New research suggests pre-Homo human ancestral species, such as Australopithecus africanus, used human-like hand postures much earlier than was previously thought. Anthropologists have produced the first research findings to support archaeological evidence for stone tool use among fossil australopiths 3-2 million years ago.
Scientists recreated the energy released from an extraterrestrial collision with Earth that...
Scientists plumbing the depths of the ocean have made a surprise finding that could change the...
Two teams of astronomers have looked back nearly 13 billion years, when the Universe was less than 10 percent its present age, to determine how quasars— extremely luminous objects powered by supermassive black holes— regulate the formation of stars and the build-up of the most massive galaxies. They found that a quasar spits out cold gas at speeds up to 2,000 kilometers per second, and across distances of nearly 200,000 light years.
Chinese rulers spent hundreds of years and sacrificed countless lives building a meandering 5,500-mile earth, stone and brick wall along the country's northern border, designed to keep invaders from attacking the empire. Meanwhile, tiny germs and bugs were one brick in a wall that restrained China's own ambitions to conquer and incorporate parts of what is now called Vietnam and the empire's other southern neighbors.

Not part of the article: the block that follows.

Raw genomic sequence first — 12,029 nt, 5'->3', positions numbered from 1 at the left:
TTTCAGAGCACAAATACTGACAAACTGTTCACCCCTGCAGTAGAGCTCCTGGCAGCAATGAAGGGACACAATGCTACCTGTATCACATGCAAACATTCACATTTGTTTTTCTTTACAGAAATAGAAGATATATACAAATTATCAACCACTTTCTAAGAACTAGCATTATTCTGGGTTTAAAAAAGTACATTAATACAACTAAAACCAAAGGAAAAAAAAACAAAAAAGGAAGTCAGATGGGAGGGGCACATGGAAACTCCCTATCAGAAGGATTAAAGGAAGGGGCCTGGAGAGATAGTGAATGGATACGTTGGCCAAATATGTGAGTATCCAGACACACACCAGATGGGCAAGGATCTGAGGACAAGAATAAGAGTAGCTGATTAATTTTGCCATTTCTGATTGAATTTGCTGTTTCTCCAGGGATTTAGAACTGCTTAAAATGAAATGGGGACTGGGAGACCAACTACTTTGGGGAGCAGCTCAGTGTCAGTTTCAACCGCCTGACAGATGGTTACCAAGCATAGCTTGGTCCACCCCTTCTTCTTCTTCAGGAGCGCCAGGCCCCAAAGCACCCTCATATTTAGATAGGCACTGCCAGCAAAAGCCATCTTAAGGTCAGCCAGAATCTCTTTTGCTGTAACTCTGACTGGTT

A multi-purpose bone tool dating from the Neanderthal era has been discovered. This is the first time a multi-purpose bone tool from this period has been found. It proves that Neanderthals were able to understand the mechanical properties of bone and knew how to use it to make tools, abilities usually attributed to our species.
This week’s scientist is Ian Armit. He and a team from the Univ. of Bradford definitively proved that climate change did not cause the huge population collapse in Europe at the end of the Bronze Age.
Asteroids may be a byproduct of planet formation rather than planetary building blocks. Research suggests collisions of planetary embryos– the seeds to the planets in our solar system that existed 4 billion years ago– could be the origin of the material that formed asteroids.
Two and a half million years ago, our hominin ancestors in the African savanna crafted rocks into shards that could slice apart game animals. Over the next 700,000 years, this technology spread throughout the continent. Scientists have found compelling evidence for the coevolution of early Stone Age slaughtering tools and our ability to communicate and teach, shedding new light on the power of culture to shape evolution.
Researchers have long been aware that endogenous retroviruses constitute around 5 percent of our DNA. For many years, they were considered junk DNA of no real use, a side-effect of our evolutionary journey. A new study has indicated that these inherited viruses play an important role in building up the complex networks that characterize the human brain.